WINGS: Broad, long, carried above lower thighs, tips not to extend beyond stern, Shoulders & Fronts - well concealed by hackle. Bows - nicely rounded. Coverts - two rows of broad feathers across wing. Primaries - moderately long and wide, concealed by secondaries. Secondaries - moderately long, broad, tapering convexly to stern.
    BREAST: Broad and deep.
    BODY & STERN: Body - moderate length, good depth and width, back and breast line to conform, Stern - well tucked up; fluff, short.
    LEGS & TOES: Legs - medium length, fine boned, straight when viewed from front. Lower Thighs - medium length, well developed, tapering neatly to hocks. Shanks - medium length, smooth, scales neatly overlapping. Spurs - medium size, hard. Toes - four, fairly long, strong, well and evenly spread.

    APPEARANCE: sprightly, alert, active.

VORWERK BANTAM STANDARD

Shape of female

    COMB: Medium size, set firmly and evenly on head, straight and upright with some tendency of rear points to droop to one side, five regular and distinct points the front to extend approximately halfway between nostrils and point of beak.
    BEAK: Medium length, sturdy, slightly curved.
    PACE: Fine in texture, free from wrinkles, folds or bristles.
    EYES: Moderately large, bold.
    WATTLES: Small, oval, fine in texture, free from wrinkles or folds.
    EAR LOBES: Medium size, almond-shaped, flat, smooth, uniform in thickness.
    HEAD: Moderately broad, medium size.
    NECK: Medium length, moderately arched, carried well forward.
    HACKLE: Abundant, falling gracefully over shoulders and back.
    BACK: Broad at shoulders, carried nearly horizontal.
    CUSHION: Moderate width and length.
    TAIL: Main tail - feathers broad, well spread, carried at an angle above horizontal. Coverts - moderate width, flowing well up tail.
    WINGS: Broad, long, carried above thighs, tips not to extend beyond stern. Shoulders & Fronts - partially concealed by hackle. Bows - nicely rounded. Coverts - two rows of broad feathers across wing. Primaries - moderately long and wide, concealed by secondaries. Secondaries - moderately long, broad, tapering convexly to stern.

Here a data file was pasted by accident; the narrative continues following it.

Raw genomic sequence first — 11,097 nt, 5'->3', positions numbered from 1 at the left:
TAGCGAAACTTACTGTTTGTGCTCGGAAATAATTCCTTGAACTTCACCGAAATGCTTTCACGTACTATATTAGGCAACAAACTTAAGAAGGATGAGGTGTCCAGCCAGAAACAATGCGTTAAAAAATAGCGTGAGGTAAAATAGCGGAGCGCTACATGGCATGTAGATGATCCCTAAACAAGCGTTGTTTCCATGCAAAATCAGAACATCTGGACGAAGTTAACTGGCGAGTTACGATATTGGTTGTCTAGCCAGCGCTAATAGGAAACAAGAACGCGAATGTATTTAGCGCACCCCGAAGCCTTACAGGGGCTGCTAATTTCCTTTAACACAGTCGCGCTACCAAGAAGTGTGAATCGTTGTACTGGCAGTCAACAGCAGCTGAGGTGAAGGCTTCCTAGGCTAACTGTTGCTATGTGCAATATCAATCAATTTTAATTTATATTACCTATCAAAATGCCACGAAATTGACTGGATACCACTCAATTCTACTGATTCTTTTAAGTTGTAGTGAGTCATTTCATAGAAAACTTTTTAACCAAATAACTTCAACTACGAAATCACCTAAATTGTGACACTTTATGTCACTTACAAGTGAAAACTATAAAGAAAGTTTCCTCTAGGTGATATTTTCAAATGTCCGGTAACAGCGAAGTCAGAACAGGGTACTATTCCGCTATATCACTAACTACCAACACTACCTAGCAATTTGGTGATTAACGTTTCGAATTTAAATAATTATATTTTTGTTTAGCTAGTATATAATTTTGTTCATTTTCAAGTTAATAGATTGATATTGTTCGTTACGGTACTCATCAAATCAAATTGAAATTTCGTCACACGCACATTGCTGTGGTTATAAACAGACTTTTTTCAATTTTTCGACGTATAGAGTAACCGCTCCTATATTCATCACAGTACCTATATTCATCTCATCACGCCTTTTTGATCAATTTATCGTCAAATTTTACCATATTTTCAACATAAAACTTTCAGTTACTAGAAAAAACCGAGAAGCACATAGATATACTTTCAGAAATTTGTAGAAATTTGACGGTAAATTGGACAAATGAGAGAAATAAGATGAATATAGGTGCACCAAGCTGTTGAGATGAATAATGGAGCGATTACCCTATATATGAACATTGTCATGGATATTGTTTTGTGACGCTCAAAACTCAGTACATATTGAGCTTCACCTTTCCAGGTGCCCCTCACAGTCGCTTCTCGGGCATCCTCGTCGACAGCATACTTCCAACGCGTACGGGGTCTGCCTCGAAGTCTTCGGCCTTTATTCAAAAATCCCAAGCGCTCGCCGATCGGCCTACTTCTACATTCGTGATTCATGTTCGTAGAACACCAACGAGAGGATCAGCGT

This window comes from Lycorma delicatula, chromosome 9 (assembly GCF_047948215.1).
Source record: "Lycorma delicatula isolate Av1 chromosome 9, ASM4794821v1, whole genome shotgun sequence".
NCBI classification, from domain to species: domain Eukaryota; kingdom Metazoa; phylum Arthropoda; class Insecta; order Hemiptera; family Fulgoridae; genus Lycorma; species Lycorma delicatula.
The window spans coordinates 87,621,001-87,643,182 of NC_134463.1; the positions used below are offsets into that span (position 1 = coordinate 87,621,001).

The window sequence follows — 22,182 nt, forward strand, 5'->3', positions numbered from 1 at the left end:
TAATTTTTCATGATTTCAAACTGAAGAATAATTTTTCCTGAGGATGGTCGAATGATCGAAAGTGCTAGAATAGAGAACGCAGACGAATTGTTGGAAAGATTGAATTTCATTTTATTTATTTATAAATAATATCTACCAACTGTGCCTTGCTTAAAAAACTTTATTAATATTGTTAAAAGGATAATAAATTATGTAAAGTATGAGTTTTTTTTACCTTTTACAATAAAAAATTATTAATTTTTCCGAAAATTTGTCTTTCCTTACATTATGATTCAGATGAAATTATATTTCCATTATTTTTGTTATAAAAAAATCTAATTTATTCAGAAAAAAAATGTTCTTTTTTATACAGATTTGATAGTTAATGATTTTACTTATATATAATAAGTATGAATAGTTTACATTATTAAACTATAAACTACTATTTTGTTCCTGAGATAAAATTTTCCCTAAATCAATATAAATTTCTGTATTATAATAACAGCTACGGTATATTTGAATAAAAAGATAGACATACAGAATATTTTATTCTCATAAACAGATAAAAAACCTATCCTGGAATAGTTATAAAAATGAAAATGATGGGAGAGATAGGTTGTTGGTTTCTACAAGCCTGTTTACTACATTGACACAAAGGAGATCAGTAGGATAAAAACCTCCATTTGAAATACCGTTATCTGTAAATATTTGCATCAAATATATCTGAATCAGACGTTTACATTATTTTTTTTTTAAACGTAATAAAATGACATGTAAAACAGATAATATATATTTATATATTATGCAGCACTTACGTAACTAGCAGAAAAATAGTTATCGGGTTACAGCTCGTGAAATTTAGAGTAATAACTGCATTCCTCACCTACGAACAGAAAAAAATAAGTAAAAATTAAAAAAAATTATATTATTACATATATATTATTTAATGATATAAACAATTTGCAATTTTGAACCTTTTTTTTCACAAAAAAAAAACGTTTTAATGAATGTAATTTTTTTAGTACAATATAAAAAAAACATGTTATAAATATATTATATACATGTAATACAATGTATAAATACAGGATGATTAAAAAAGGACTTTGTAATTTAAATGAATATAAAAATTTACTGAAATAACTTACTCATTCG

BREAST: Broad and deep.
    BODY & STERN: Body - moderate length, good depth and width, back and breast line to conform. Stern - well tucked up; fluff, short.
    LEGS & TOES: Legs - medium length, fine boned, straight when viewed from front. Lower thighs - medium length, well developed, tapering neatly to hocks. Shanks - medium length, smooth, scales neatly overlapping. Toes - four, fairly long, strong, well and evenly spread.


    APPEARANCE: Sprightly, alert.

VORWERK BANTAM STANDARD

DISQUALIFICATIONS
Red in earlobes -- more than one quarter of lobes in cockerels and pullets and more than one third in cocks and hens --Shanks and toes other than slate.

DEFECTS
Legs too long -- legs heavily boned -- beefy and oversized comb -- head too narrow and small -- neck too long, straight or thin -- breast narrow and/or shallow -- low wing carriage. The feathering should be tight to the body and lower thighs -- loose feathering in these sections a defect.

WEIGHTS
Cock - 29 oz. Hen - 23 oz. Cockerel - 23 oz. Pullet - 21 oz.

Color of Male and Female


    COMB, FACE AND WATTLES: Red.
    BEAK: Bluish gray to horn.
    EYES: Orange red with yellow iris.
    SHANKS & TOES: Slate
    UNDERCOLOR: Slate.

Color of Male


    HEAD: Black.
    NECK: Hackle -- lustrous velvety black. Front of neck - buff
    BACK: Deep buff.
    SADDLE: Golden buff with fine black shafting.
    TAIL: Main tail, sickles, lesser sickles & coverts -- lustrous velvety black.
    WINGS: Shoulders & Fronts, bows and coverts -- deep buff. Primaries -- dull black, outer web, buff. Secondaries -- dull black, exposed portion of outer webs forming wing bay - buff.
    BREAST, BODY, STERN, LOVER THIGHS: Deep buff.
    UNDERCOLOR: -- slate.

Color of Female

HEAD: Black.
NECK: hackle -- rich velvety black, a thin lacing towards the head permissible. Front of neck -- buff.
BACK & CUSHION: Deep buff.
TAIL: Main tail -- black. Coverts - velvety black.
WINGS: Shoulders, fronts, bows & coverts -- deep buff. Primaries - dull black, outer webs, buff. Secondaries -- dull black, exposed portions of outer webs forming wing bar, buff1
BREAST, BODY, STERN, LOWER THIGHS: deep buff
UNDERCOLOR: - slate.

Defects
Black ticking in back and wings -- brown and mossy surface in black sections of plumage -- white feathers near base of skull directly under comb.


Wilmar has been raising Bantams since 1927. He is currently breeding and showing The Vorwerk Bantam (which he originated in the US) , Blue Wyandottes, and Golden Penciled Hamburgs in bantams. He also works with Brunner Pouters, Bohemian Pouters and Maltese Pigeons. Contact him at Wilmar Vorwerk, 726 S Franklin, New Ulm MN 56073-3532 or e-mail through his son at
jvorwerk@newulmtel.net